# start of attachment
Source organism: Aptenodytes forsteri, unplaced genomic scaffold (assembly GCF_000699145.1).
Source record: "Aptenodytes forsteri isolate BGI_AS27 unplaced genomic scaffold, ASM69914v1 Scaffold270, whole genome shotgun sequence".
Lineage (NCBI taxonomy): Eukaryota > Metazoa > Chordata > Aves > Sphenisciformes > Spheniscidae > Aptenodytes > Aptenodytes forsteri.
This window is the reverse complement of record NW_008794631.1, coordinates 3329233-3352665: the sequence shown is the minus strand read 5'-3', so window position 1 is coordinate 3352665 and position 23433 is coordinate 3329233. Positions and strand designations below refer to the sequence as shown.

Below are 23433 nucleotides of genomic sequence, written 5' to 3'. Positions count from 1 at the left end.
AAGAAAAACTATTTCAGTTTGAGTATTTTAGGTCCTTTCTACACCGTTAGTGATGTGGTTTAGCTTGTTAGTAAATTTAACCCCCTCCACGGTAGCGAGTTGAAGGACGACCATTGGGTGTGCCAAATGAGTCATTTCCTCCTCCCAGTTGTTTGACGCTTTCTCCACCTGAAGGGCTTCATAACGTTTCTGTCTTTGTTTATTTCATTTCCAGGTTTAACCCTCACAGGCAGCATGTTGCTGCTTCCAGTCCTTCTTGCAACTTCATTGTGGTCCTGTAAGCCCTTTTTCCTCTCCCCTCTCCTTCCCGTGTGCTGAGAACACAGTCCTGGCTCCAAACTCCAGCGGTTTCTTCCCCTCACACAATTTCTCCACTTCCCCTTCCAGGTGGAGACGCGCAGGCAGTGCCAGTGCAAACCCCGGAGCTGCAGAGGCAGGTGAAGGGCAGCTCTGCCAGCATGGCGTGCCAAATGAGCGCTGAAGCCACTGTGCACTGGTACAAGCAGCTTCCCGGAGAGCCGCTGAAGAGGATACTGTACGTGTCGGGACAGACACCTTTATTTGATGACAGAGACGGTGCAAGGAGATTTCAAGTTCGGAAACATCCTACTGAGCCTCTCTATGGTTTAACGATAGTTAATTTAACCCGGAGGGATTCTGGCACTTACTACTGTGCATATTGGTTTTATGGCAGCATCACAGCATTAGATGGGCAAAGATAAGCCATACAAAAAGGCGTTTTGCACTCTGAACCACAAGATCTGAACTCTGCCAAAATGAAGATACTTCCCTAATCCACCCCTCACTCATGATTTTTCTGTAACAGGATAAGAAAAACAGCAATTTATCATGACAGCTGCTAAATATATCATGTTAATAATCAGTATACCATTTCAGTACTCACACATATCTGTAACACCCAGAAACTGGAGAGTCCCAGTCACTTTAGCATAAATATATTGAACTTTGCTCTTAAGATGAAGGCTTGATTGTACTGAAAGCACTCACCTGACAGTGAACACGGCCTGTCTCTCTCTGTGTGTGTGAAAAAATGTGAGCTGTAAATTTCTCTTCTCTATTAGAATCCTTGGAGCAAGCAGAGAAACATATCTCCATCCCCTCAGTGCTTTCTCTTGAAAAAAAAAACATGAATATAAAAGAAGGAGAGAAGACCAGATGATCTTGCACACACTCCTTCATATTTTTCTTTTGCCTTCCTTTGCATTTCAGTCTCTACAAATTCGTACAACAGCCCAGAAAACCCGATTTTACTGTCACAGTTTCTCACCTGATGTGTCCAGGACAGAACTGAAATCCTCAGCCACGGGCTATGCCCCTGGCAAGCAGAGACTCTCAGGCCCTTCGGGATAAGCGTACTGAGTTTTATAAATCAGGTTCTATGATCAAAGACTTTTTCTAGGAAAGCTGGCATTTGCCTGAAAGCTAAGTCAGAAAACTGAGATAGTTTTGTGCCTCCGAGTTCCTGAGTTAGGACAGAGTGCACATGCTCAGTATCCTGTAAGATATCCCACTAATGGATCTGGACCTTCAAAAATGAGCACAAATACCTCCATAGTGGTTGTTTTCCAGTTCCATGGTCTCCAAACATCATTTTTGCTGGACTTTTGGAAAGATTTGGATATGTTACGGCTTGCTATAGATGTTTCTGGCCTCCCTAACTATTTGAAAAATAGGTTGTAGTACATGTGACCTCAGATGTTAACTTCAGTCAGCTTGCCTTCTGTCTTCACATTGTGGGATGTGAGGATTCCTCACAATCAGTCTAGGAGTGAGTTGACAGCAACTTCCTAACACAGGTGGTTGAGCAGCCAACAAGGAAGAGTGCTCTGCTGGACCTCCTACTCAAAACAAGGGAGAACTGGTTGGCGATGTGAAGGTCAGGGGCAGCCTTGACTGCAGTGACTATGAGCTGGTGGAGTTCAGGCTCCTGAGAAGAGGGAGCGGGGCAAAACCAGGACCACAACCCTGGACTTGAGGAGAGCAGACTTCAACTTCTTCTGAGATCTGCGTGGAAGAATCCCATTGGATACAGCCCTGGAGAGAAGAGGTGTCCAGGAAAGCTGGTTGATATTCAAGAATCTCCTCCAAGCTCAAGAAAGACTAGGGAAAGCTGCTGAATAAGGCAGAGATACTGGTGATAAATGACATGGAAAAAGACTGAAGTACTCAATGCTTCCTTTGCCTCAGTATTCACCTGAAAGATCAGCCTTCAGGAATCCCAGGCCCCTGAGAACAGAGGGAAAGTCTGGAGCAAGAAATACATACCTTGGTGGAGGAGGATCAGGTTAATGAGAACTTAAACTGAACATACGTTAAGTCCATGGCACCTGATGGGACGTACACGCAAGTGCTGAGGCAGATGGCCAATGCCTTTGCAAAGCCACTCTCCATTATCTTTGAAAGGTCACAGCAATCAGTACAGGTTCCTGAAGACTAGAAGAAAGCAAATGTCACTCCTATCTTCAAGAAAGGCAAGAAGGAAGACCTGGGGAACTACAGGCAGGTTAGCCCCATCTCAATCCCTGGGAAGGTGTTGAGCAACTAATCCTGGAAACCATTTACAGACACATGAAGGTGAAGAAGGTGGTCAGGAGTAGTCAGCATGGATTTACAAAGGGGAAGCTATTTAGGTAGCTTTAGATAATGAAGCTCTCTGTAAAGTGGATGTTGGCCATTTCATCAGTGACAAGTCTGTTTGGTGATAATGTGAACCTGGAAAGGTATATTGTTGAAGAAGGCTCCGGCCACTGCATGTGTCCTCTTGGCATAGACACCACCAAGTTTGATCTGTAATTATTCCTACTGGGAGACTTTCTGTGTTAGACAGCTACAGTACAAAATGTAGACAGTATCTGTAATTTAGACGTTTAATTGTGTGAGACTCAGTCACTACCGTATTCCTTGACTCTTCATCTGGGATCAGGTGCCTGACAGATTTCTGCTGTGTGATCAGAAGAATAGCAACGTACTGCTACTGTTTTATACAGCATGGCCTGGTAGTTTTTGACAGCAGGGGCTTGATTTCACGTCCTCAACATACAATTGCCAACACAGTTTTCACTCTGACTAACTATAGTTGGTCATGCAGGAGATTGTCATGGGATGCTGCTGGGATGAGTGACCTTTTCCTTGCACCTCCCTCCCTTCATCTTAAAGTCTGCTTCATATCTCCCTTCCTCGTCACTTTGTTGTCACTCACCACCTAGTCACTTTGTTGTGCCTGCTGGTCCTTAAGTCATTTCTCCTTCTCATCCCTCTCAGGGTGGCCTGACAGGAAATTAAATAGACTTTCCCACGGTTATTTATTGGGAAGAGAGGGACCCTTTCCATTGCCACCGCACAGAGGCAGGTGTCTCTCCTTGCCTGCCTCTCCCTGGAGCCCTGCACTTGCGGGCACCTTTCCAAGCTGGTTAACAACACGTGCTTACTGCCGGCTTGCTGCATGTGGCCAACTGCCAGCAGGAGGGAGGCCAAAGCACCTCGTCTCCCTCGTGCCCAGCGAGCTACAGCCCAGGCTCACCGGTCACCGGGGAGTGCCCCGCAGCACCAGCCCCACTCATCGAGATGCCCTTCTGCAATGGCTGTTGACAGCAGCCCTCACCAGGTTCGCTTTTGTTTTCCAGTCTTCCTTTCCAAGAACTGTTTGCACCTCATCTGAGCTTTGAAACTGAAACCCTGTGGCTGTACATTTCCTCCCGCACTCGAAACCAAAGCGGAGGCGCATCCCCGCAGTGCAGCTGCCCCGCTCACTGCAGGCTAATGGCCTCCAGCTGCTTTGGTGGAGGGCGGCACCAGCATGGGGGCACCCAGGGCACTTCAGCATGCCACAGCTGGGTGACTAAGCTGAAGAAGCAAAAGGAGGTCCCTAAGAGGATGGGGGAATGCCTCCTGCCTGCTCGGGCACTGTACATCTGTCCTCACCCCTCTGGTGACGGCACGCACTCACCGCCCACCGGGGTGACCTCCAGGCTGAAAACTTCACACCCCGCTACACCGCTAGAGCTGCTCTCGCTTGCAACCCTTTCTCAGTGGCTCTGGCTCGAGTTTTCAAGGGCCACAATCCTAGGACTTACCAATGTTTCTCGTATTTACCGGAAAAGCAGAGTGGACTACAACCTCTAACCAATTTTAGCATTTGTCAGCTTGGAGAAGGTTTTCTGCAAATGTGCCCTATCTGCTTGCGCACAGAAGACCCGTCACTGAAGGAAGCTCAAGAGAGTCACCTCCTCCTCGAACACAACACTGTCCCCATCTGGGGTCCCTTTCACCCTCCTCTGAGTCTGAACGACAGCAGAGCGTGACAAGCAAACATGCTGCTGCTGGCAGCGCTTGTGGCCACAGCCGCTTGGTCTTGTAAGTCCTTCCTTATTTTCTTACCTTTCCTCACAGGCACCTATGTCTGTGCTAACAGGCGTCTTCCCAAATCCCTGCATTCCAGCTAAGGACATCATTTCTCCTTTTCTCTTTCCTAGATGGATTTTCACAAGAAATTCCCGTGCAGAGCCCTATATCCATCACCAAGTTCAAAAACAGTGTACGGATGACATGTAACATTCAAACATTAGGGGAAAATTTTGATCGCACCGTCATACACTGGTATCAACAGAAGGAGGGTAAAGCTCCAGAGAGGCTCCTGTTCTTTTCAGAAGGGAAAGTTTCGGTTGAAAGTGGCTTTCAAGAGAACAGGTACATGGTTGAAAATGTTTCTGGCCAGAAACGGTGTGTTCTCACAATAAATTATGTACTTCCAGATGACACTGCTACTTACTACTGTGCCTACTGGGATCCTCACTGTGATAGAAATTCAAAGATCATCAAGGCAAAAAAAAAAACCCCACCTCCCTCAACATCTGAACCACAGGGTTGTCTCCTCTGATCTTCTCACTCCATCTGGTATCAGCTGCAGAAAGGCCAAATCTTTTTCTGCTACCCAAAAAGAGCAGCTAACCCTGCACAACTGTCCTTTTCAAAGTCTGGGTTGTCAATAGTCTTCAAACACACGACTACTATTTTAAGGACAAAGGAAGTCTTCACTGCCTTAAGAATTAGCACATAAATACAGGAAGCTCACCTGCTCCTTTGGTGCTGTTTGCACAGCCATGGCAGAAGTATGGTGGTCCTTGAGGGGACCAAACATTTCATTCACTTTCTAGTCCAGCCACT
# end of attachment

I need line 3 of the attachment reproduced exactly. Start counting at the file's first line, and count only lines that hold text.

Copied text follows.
Lineage (NCBI taxonomy): Eukaryota > Metazoa > Chordata > Aves > Sphenisciformes > Spheniscidae > Aptenodytes > Aptenodytes forsteri.